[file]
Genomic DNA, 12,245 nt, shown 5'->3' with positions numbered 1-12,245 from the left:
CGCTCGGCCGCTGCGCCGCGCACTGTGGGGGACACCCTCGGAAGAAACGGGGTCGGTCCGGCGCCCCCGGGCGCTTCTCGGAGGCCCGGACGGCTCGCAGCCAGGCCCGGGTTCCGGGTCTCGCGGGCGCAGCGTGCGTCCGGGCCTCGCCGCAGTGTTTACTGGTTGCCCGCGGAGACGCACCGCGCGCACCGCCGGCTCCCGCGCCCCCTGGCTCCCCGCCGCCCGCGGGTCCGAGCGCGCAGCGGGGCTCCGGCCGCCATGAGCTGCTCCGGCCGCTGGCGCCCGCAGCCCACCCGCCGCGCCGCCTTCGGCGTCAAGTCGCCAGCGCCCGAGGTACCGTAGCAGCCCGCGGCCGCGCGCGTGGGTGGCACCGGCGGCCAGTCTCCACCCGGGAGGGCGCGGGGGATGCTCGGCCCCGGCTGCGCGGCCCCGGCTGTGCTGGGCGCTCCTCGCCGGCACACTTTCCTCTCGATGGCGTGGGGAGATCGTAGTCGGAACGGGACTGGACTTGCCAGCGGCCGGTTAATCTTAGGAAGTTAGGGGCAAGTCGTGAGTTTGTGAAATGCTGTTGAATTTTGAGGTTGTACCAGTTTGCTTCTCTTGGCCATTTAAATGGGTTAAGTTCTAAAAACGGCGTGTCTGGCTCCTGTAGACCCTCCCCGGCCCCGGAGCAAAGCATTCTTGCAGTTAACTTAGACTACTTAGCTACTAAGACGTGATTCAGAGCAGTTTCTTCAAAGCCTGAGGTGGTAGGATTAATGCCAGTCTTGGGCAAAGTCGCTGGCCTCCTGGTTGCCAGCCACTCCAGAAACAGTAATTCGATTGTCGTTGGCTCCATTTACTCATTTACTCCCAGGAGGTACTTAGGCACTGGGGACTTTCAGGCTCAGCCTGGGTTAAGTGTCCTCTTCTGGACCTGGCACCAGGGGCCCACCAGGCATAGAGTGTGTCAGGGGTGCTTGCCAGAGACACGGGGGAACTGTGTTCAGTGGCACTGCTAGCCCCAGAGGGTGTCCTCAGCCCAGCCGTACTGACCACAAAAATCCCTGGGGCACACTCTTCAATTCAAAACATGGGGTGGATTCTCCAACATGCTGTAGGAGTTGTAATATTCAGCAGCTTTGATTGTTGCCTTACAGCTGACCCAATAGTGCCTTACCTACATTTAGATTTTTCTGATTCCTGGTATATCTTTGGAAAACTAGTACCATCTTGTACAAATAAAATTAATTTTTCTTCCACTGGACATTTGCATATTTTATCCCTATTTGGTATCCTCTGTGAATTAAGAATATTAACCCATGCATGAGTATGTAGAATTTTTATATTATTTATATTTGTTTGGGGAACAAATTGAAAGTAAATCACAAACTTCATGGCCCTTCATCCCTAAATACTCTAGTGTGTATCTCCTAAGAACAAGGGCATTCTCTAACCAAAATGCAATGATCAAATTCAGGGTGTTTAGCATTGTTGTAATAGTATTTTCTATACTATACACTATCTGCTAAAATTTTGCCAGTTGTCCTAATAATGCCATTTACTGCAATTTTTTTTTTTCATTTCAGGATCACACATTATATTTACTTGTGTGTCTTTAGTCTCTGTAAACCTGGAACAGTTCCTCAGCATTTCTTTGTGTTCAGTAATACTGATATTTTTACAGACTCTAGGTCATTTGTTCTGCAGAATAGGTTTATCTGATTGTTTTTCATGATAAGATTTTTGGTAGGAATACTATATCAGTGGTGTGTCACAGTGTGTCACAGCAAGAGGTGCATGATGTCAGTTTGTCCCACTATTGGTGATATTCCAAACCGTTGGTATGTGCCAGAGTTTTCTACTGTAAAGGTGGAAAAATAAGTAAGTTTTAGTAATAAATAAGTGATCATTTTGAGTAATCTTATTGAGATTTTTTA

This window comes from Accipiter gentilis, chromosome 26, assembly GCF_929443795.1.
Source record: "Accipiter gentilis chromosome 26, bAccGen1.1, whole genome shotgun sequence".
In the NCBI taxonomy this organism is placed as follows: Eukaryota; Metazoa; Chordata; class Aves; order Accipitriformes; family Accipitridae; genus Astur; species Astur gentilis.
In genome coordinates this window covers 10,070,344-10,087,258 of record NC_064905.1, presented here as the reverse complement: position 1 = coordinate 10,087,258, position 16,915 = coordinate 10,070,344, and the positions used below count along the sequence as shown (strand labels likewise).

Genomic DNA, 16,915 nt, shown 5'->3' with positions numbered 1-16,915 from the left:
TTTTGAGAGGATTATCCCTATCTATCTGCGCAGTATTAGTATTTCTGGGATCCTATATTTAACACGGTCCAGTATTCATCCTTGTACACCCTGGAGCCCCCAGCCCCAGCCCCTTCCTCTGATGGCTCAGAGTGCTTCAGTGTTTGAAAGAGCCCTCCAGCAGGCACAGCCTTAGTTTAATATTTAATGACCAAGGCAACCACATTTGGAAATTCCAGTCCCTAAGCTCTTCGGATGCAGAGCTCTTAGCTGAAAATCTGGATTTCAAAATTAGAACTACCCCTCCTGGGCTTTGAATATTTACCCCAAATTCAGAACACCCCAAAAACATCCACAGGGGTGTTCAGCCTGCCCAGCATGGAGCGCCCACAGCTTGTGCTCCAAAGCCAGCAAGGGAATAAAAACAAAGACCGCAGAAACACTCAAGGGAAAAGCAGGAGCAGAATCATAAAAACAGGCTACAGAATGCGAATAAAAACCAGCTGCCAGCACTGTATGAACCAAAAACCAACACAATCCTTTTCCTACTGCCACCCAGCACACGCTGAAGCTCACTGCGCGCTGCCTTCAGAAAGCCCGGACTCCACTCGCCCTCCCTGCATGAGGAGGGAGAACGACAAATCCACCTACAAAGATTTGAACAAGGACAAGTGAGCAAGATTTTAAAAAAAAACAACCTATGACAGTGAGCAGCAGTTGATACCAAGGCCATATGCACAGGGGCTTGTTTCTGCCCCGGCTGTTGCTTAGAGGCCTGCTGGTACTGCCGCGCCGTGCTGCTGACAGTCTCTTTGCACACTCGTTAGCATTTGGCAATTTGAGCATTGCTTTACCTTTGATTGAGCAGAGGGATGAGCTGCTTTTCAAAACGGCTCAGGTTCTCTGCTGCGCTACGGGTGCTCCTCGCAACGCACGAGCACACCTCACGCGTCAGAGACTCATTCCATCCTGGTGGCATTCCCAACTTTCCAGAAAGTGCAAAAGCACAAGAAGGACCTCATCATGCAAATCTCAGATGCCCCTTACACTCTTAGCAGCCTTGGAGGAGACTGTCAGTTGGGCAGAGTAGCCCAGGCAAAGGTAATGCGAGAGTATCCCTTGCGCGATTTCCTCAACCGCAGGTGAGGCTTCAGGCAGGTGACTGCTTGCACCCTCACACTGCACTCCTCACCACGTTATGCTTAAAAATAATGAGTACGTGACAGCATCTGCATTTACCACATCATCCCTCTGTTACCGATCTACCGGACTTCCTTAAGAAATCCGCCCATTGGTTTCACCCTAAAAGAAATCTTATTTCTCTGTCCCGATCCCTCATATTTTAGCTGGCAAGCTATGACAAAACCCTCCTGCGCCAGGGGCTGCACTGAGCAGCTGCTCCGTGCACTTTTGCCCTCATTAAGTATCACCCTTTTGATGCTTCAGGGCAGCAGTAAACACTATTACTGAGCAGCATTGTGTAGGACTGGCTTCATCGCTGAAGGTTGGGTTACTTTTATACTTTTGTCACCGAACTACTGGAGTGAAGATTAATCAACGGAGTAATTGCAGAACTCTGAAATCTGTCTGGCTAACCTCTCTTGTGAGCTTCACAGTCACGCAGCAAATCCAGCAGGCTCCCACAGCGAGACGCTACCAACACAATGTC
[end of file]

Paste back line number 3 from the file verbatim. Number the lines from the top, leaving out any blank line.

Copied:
This window comes from Accipiter gentilis, chromosome 26, assembly GCF_929443795.1.